Video killed the radio star, and smartphones are wounding, if not killing, TV commercials. At least that’s the thrust of a recent study Facebook did of its own users as they engaged with their television screens, but with their mobile devices where they usually rest – in their hands or within reach.
Facebook focused on 547 of its users who stated they had watched the season premiere of what it describes as “a popular TV show.” Then it matched their Facebook use against the time slots of commercials that aired during the show. While the show itself was on, no more than 10% of the viewers were on Facebook. But during commercial breaks, more than 15% of viewers typically turned to Facebook as an alternative to focusing on the commercials. At certain moments, more than 20% were using Facebook instead of focusing on the TV. At best, sponsors who spent big bucks on the commercials could hope that these Facebookers had one eye on the TV and another on their smartphones. But that might be wishful thinking.
As a control, the study examined Facebook usage during the same time period among a group of users who stated they did not watch the show. It found “no discernible difference in [Facebook] activity” among these non-viewers — about 8% to 10% of this group were on Facebook at any given time during that hour.
Facebook offered some interesting takeaways for marketers who are seeking mobile alternatives now that they can’t count on TV commercials to deliver the audiences they commanded before smartphones started to elbow in the audience. The message to advertisers boils down to “if you can’t beat ‘em, join ‘em – on their phones.”
- “Mobile has trained people…to consume what matters and move on…they’re only going to watch ads that grab their attention, reward their time, and are immediately relevant”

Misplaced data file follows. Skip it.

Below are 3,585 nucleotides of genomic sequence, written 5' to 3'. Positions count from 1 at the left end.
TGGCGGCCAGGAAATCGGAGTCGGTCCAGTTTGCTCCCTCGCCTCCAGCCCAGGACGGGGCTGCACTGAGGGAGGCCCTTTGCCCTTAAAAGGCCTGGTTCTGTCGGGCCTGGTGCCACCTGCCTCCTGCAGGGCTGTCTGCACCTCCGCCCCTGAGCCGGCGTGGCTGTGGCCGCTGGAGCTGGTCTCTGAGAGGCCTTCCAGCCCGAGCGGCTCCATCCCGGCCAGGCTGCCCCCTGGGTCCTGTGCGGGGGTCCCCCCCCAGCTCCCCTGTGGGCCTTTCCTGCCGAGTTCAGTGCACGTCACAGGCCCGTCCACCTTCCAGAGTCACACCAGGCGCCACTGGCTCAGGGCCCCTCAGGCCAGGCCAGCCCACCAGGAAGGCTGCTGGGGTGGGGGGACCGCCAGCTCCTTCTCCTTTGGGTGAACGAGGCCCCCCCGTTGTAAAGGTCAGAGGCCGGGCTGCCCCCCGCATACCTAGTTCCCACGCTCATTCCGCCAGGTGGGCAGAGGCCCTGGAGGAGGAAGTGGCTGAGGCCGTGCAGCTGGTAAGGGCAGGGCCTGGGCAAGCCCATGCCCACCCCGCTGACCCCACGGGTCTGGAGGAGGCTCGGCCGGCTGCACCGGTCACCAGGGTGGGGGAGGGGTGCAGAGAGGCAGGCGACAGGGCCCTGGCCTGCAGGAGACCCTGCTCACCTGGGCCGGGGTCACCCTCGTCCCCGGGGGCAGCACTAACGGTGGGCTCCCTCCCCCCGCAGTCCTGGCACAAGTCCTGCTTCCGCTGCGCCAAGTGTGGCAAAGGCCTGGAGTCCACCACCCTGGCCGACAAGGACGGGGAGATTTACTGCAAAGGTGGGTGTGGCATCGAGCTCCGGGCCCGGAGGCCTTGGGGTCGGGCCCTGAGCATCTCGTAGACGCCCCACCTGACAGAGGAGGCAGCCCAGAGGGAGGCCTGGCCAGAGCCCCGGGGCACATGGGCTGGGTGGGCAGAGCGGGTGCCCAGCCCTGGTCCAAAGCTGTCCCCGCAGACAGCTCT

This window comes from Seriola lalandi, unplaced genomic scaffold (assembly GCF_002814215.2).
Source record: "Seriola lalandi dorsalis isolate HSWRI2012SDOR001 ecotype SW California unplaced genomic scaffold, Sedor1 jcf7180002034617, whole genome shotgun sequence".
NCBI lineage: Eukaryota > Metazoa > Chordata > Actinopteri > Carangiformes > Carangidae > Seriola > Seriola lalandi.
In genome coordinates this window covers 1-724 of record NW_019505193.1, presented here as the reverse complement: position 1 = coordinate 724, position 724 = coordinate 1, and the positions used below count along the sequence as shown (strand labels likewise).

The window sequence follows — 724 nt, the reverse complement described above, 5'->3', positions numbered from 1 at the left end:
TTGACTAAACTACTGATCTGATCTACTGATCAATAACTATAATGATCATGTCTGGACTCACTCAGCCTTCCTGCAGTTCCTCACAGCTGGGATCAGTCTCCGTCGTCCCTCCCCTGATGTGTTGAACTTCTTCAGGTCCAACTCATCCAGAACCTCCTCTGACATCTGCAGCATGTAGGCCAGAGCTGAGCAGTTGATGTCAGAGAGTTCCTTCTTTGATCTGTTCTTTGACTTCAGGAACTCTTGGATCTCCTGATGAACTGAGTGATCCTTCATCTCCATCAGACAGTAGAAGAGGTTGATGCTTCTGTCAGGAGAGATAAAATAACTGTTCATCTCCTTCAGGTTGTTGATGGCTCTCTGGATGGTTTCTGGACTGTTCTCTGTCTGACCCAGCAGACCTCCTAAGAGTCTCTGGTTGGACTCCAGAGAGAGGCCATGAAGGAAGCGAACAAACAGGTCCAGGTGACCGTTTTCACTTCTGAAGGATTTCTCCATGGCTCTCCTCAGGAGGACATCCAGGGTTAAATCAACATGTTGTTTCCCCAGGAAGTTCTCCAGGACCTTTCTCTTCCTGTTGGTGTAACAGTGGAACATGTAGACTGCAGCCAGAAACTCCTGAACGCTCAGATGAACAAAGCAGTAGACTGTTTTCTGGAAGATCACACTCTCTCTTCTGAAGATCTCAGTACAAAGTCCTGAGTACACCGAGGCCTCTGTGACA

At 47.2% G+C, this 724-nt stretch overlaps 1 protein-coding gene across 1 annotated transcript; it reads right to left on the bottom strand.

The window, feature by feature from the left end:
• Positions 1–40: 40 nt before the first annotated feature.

- “Build brand new, short form, mobile creative”
- “Test and measure ads every week, not every six months”
- “An advertiser’s ability to measure the right things properly will be the biggest predictor of …mobile advertising success”
- “The best marketers…are working with the diverse consumer behaviors in the new mobile medium, not against them”
- “When it comes to mobile, the people and the platforms are so new, fluid, and non-uniform that success is being driven by rapid adaptation and novel methods”
These suggestions make a lot of sense, especially the idea that meeting the challenges of mobile advertising requires “novel methods.” And we have a couple of suggestions of our own about how you can act effectively on the new realities that Facebook’s study aimed to document.
- Learn about Emotional Brand Connections Social Media Ad Testing. This new research method and technology enables advertisers to inject their not-yet-launched mobile ads into targeted audiences’ news feeds on Facebook and other social sites. It’s the way to understand how well your concepts and content will flourish in the exact mobile media space where you’re counting on them to work once the campaign begins.
- Find out how Mobile Advertising Metrics OnDemand leverages the unique Ad IDs assigned to each smartphone, allowing you to see whether you’re reaching your intended audiences. You also can survey validated ad recipients to measure whether they’re noticing your ads, and responding to them in ways that raise awareness of your brand and product and push consumers along the path to purchase.
For more details on these new research products and other advanced mobile solutions, just contact us at firstname.lastname@example.org.